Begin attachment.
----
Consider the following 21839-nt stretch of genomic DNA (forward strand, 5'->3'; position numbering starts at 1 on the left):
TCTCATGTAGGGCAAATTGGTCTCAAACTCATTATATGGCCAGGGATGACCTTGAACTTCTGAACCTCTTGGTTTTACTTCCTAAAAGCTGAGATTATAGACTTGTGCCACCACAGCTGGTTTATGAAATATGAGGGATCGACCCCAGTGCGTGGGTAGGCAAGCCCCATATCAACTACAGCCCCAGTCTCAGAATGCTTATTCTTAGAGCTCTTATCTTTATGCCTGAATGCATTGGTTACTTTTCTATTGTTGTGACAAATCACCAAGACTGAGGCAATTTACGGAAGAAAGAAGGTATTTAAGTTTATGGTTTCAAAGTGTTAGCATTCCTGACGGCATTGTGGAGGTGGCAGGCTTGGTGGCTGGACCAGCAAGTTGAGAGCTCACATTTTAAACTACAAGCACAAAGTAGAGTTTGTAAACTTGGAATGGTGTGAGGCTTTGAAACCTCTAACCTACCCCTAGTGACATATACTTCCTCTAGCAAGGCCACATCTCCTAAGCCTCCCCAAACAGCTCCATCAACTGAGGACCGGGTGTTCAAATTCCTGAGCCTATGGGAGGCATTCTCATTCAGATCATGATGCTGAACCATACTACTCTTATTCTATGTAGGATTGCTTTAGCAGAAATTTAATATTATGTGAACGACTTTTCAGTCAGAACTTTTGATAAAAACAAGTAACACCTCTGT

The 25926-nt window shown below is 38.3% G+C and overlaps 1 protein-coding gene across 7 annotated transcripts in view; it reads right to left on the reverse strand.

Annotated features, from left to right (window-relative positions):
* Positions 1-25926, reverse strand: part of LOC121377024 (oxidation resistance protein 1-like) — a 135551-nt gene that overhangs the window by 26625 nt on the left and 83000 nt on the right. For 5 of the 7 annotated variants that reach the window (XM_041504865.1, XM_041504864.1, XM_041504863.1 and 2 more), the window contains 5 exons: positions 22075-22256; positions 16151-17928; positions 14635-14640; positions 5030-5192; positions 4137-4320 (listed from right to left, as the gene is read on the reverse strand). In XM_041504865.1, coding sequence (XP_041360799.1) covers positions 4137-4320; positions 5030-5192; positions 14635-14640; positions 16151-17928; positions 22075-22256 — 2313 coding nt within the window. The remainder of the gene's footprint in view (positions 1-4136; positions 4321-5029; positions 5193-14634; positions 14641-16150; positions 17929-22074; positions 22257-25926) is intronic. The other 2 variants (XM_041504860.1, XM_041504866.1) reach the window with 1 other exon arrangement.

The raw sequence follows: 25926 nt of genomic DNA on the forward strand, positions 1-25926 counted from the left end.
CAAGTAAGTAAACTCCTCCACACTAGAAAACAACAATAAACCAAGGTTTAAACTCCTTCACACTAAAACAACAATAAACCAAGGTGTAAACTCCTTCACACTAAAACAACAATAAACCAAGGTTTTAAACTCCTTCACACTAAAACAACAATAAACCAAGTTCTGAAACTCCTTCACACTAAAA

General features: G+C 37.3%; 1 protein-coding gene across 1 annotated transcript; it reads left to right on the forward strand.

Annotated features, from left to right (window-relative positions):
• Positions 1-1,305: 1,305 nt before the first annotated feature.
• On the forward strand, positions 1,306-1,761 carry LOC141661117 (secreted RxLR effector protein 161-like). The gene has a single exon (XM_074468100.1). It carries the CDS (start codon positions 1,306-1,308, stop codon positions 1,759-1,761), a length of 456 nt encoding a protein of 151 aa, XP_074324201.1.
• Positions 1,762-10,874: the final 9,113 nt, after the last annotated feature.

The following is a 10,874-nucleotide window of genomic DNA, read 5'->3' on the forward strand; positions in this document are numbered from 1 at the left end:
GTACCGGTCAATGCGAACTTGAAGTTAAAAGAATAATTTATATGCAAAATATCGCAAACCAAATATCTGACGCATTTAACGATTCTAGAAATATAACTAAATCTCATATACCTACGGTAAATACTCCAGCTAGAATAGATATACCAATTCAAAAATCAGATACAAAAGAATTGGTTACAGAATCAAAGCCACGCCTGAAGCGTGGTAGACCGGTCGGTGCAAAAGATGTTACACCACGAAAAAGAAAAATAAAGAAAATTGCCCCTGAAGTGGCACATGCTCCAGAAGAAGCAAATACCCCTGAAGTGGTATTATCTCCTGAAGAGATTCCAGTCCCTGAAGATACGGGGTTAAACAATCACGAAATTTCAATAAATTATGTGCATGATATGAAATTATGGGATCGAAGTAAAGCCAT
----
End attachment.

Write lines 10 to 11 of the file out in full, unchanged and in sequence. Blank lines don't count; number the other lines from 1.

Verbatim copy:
• Positions 1-1,305: 1,305 nt before the first annotated feature.
• On the forward strand, positions 1,306-1,761 carry LOC141661117 (secreted RxLR effector protein 161-like). The gene has a single exon (XM_074468100.1). It carries the CDS (start codon positions 1,306-1,308, stop codon positions 1,759-1,761), a length of 456 nt encoding a protein of 151 aa, XP_074324201.1.